“I want to make sure I’m still providing him with the amount of training he knew before. Just because we don’t have accessibility to practice in public to the extent we did before does not mean he still won’t need those skills,” Gargano said. “It’s all about getting creative.”

Gargano, the vice president of the club, is currently the only raiser who has a puppy with any pre-pandemic training experience. Since Gargano started raising Koji in December 2019, the duo attended some classes and other public outings before the pandemic, which she said they are very lucky to have experienced.

“After 16 weeks of age, he was allowed to attend classes with me. Being able to get that experience that we now don’t have is very crucial, I feel like, because he had those skills down,” Gargano said. “We were lucky, in a sense, that we knew what life was like before.”

According to Swanson, the outreach officer for [email protected], half of CCI dogs get placed as assistance dogs, while others may be adopted or follow other career paths, such as search and rescue. But Swanson said no one is sure how the pandemic will affect these numbers, as the CCI pups currently graduating have still had practice in the pre-pandemic world.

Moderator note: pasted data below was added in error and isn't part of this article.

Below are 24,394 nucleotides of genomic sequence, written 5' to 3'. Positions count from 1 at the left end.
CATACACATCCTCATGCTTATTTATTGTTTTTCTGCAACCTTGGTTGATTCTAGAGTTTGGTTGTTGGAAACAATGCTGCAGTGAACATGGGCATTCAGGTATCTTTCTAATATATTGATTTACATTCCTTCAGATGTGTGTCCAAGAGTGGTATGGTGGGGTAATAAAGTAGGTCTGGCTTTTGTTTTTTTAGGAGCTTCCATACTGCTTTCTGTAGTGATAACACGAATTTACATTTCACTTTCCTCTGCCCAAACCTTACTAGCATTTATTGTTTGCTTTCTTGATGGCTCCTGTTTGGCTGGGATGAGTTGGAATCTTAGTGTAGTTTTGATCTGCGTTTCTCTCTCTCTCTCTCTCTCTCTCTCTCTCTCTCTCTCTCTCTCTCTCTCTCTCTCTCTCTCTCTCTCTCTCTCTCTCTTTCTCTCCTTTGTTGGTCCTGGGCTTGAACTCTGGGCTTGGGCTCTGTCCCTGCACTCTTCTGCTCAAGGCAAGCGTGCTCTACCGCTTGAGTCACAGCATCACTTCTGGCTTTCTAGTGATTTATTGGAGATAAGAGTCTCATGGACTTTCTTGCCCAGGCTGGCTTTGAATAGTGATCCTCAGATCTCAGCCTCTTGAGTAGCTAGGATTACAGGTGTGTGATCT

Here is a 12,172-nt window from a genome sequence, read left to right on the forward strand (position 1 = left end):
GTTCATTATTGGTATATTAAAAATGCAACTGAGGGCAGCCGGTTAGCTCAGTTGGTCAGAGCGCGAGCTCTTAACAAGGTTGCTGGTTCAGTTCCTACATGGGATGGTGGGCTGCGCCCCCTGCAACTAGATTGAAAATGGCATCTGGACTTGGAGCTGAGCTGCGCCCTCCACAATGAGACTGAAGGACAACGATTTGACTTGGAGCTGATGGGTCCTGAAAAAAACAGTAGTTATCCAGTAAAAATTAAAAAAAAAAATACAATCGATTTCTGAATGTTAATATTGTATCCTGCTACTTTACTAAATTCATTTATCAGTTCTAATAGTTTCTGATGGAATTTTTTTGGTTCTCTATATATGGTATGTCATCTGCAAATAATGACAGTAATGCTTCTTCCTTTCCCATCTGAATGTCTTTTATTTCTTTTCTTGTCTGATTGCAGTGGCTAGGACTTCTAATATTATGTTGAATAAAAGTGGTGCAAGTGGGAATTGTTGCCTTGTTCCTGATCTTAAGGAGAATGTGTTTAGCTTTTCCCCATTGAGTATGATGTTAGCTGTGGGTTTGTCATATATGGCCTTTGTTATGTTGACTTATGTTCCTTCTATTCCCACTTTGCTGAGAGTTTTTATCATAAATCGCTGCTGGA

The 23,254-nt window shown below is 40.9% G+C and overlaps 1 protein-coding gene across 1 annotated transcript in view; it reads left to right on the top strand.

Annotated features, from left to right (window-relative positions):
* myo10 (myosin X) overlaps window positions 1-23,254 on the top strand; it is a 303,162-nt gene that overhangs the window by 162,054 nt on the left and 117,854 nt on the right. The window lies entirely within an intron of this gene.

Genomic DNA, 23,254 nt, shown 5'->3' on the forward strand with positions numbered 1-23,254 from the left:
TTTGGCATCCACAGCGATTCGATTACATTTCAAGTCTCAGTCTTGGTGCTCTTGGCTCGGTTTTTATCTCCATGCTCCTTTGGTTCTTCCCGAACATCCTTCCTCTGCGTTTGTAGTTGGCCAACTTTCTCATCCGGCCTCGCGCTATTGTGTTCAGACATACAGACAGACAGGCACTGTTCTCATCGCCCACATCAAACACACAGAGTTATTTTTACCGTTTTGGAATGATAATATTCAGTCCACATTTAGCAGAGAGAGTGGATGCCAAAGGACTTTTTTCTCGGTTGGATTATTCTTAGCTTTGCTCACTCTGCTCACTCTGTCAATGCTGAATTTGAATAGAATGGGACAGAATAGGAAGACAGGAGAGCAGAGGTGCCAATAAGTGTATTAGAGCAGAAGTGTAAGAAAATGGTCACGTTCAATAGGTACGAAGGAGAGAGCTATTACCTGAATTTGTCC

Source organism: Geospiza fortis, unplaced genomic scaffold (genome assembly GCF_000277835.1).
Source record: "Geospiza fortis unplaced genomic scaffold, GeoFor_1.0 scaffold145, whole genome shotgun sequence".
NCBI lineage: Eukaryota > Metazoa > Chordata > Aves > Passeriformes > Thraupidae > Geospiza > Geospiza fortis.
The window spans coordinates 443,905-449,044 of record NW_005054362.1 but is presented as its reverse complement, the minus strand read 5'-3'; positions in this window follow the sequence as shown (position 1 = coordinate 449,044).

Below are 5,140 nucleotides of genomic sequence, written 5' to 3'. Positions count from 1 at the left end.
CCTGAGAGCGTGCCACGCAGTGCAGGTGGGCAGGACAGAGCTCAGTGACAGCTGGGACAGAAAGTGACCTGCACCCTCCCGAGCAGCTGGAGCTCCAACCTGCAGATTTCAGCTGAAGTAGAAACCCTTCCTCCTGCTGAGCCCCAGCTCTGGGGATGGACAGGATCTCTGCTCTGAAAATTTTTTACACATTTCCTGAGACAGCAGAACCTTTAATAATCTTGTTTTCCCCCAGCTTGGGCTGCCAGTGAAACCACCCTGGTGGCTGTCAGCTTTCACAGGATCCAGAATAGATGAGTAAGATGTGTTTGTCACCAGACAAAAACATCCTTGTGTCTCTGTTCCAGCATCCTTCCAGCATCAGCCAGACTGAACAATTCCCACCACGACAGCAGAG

“We actually haven’t seen much of the statistics from the pandemic yet,” Swanson said. “Typically, up to now, the dogs who have been continually turning in have had only a little bit of the pandemic.”

The three other puppies on campus don’t have any training experience in the pre-pandemic world, though. Casey Long, a sophomore political science major, started raising her lab and golden lab mix puppy, Adrienne II, last June. Since many public spaces aren’t open for training, Long said she and the other raisers have had fun finding creative ways at home to train the dogs.

“We’re doing a lot of activities at home because a lot of those public scenarios aren’t accessible right now. It’s a lot of creating our own scenarios of socialization, obstacle courses or settling during a Zoom call,” Long said. “It’s been a lot of fun to find creative alternatives to help train the dogs.”

Even though the puppies can’t socialize to the extent they could have pre-pandemic, Gargano said the environment of a college campus offers an opportunity for the raisers to safely socialize the puppies, which other independent raisers cannot do.